Day 9 – Landfall Again – Kupang & Semau

This island just to the south west of West Timor and about 20nm from the Kupang, our port of entry. Kapung introduced us to rubber time almost immediately. The Indonesian Customs and Immigration had been booked for a 06:00 boarding but finally showed up at around 08:30. It took 21 uniformed gentlemen to process the ship. Needless to say the day’s timetable received a big whack. The Orion did have permission to send an advance party off to scout suitable landing locations and they had left when we anchored at 06:00. Foolishly they had only taken adequate water supplies. It would have probably helped them if a few sandwiches and beers were on hand to while away the time while they waited for news of our departure to their location..

Eventually, Orion weighed anchor and moved down to the southern end of this island where the scouts had located beaches that were clean and without people trying to sell you things.

In a massive and well co-ordinated logistical effort the crew transported all that was required for a sit down BBQ lunch and instead of lunch at 12:00 (which is about when we arrived) the lunch flag was run up about 90 minutes later. Although this location didn’t offer any reef snorkelling a majority plunged into the warm waters for a dip either pre or post lunch. Sadly, the clear blue sky we started with had become obscured by quite heavy forest fire smoke from clearing operations. This limited the scope of wide vista pictures and meant that I couldn’t get anything different than what an Australian beach would provide. Patti, however, did find some interesting objects, skulls, outriggers and the like to concentrate on.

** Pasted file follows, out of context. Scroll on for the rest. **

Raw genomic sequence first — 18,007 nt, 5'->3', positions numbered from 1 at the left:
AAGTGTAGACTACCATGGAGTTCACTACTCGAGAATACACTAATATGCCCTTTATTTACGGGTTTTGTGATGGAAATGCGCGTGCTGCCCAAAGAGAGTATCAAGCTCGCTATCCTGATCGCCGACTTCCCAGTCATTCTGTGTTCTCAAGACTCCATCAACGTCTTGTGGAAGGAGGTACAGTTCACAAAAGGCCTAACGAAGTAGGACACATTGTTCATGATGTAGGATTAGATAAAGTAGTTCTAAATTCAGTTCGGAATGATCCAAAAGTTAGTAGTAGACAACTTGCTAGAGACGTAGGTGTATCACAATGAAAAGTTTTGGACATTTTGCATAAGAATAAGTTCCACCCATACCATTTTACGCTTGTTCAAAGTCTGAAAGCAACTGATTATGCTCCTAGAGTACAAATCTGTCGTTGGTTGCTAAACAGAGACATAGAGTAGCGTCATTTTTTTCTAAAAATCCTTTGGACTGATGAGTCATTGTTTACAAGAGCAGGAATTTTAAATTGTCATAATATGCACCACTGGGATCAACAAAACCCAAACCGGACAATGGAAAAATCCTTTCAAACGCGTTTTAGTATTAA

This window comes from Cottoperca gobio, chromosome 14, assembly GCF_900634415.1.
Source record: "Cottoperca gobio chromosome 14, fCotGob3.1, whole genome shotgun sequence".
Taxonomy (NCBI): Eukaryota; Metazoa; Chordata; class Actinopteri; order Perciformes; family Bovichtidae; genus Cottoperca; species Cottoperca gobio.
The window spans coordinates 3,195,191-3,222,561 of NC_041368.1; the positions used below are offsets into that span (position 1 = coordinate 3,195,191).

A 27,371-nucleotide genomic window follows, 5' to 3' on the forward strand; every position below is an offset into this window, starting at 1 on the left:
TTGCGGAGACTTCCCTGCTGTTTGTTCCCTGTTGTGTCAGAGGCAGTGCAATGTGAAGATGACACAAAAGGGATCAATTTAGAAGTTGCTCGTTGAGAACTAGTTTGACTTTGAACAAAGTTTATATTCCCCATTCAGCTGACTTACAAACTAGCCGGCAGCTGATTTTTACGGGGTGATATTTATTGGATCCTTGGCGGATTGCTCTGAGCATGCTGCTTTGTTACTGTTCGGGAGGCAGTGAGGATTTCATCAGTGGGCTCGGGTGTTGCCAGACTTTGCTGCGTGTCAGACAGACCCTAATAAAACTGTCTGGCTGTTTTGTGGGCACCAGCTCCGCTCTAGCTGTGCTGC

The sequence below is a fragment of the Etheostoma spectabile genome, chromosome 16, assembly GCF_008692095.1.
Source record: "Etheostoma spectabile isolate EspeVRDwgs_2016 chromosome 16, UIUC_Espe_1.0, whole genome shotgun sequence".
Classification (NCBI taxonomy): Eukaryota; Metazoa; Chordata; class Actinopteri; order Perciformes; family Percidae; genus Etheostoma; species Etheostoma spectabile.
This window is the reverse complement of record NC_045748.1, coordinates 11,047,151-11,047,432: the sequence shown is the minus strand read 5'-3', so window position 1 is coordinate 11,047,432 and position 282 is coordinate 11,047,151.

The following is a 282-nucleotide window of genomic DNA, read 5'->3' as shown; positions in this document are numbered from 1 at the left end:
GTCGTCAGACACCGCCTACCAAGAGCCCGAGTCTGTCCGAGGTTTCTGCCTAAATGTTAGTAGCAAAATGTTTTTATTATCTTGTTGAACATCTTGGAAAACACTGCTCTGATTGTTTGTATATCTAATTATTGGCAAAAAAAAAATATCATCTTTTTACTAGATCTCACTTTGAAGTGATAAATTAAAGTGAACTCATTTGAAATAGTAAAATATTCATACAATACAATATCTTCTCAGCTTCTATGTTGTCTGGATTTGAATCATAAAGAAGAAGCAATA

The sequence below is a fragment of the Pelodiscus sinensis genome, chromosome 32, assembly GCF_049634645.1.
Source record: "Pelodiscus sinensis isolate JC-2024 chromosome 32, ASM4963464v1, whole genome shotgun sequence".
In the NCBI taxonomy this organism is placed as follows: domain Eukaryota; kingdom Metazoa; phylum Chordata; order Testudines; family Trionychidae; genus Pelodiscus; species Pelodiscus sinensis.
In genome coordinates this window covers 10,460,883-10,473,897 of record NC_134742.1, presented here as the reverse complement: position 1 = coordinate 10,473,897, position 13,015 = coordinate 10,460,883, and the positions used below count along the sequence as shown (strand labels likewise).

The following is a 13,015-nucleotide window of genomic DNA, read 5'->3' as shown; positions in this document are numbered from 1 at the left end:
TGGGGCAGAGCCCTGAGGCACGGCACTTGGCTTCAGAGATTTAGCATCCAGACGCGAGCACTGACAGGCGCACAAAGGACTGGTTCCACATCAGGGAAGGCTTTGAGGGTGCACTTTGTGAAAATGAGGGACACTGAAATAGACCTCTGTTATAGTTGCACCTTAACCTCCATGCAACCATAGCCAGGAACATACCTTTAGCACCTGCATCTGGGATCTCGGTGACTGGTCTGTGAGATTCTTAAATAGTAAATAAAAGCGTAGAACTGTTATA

The knock on affect meant that we didn’t have to time to reposition to what would have been the afternoon’s snorkelling location so the anchor was raised and we headed off to our next Spice Island, Savu.

Some fun facts about Semau and Kapung

Although spices are no longer a mainstay of commerce here they are still cultivated for personal use. Other agricultural efforts are; corn, watermelon and mango growing for markets in the surrounding islands as well as producing cooking fire charcoal. Semau has developed a reputation as a great holiday destination for other Indonesians. Due to the safe waters they snorkel, swim and pursue other aquatic sports.

Kapung is the provincial capital of East Nusa Tenggara province. With a 2010 population estimate of over 300,000 (and for the record Indonesian population growth has sunk below the world average so it’s population wont double for another 60 years). There are almost 400,000 people living in the remainder of the Kapung region. The port is the biggest in Timor and apart from being an entry port for goods it possesses a cement processing factory. The buildings are prominent on the skyline and apart from the tyle of fishing boats and the multitude of inter-island ferries in the harbor you could be looking at a port somewhere along the Queensland coast!

Although we didn’t see any other civilisation it was an important location during the spice trading years and both Dutch and Portuguese architectural remains can still be seen.

Into the the 20th C and the island was used for refuelling for early long distance to Aisa and Europe flying routes. Obviously, side of Timor saw a lot of military staging when East Timor was invaded and subsequently camps sprung up to hold displaced East Timorese at this time.

Going back a step to the early 60’s the University of Nusa Cendana was started and this continues to be a major part of the areas development.

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